Gilgamesh and Jacob

Milan Balabán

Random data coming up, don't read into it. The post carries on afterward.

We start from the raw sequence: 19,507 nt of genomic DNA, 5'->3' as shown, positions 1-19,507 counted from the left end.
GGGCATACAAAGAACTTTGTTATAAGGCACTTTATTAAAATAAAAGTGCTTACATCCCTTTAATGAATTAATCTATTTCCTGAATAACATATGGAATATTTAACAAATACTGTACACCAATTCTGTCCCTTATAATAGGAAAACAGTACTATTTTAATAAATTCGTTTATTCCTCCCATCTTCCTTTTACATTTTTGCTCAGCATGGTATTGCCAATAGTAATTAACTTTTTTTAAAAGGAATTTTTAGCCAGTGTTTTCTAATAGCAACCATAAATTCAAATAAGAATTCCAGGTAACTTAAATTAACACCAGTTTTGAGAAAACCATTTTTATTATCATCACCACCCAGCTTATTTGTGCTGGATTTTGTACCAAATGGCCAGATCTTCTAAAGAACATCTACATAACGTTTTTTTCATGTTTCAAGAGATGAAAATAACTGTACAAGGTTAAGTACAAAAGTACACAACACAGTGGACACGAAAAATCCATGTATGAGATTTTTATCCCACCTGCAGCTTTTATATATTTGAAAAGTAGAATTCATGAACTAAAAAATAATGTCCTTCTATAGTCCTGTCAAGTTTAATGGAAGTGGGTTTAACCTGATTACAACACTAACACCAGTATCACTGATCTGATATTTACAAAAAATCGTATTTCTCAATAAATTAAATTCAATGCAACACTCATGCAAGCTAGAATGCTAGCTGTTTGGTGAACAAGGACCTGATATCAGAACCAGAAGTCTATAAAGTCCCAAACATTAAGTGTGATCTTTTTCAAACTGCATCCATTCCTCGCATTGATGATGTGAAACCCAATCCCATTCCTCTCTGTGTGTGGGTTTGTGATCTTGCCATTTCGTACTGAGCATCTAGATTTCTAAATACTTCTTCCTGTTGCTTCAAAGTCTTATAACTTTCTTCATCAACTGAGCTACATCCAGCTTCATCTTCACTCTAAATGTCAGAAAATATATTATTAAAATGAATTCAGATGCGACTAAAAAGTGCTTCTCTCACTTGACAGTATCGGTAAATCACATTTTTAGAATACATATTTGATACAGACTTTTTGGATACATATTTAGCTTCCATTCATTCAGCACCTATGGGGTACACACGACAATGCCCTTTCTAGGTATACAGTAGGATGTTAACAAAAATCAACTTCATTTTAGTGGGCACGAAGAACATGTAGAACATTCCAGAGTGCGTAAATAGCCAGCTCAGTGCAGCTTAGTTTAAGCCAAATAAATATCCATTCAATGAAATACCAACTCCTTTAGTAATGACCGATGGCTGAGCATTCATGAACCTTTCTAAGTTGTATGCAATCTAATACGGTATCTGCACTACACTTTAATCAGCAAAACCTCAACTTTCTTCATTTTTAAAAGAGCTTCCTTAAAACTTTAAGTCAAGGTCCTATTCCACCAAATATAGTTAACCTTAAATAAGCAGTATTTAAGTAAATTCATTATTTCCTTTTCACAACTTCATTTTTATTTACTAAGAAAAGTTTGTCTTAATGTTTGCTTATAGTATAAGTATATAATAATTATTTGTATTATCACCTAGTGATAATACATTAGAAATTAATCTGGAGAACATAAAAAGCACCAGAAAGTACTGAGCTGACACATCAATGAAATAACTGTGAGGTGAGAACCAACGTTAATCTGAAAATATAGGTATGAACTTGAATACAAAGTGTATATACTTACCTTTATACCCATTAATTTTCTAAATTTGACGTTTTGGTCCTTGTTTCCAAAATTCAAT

Gilgamesh and Jacob represent two worlds whose ideal perspectives are not identical. Babylonian epos and biblical prophecy have their own noetic specifications and their significant differences in content should not be underestimated. However they also have something in common: searching for life and struggling with the divine. Gilgamesh (together with his demi-mythical partner Enkidu) looks for eternal life as immortality, a beautiful afterlife. Jacob looks for eternal life as being in God (of Israel and of the entire world), life which seeps down into our mundaneness (cf. Bonhoef’s Diesseitigkeit). For both heroes, Babylonian and Israeli, we see the fight against superhuman forces, which have or can have a demonic character as well. The result of Gilgamesh’s struggle is the overcoming of Chuvava, who personified tyrannical evil in the human world. The fight against evil connects the Babylonian epos and the Old Testament. Jacob fights against himself, against his old „I“, against his religious allergies and resentments. He does not obtain an objective eternal life, but rather a blessing (beraka). The blessing shows him the path towards the future, not towards immortality. Gilgamesh conceives of eternal life as eternal bliss without transcience. But the snake steals his „Herb of Life“. Vila Siduri advises him to take pleasure in the gifts of temporal life (this almost cites the Old Testament book of Cohelet). Enkidu dies and Gilgamesh lives through the horrors of death. He returns back - to Uruk. Jacob does not return, he heads towards the future.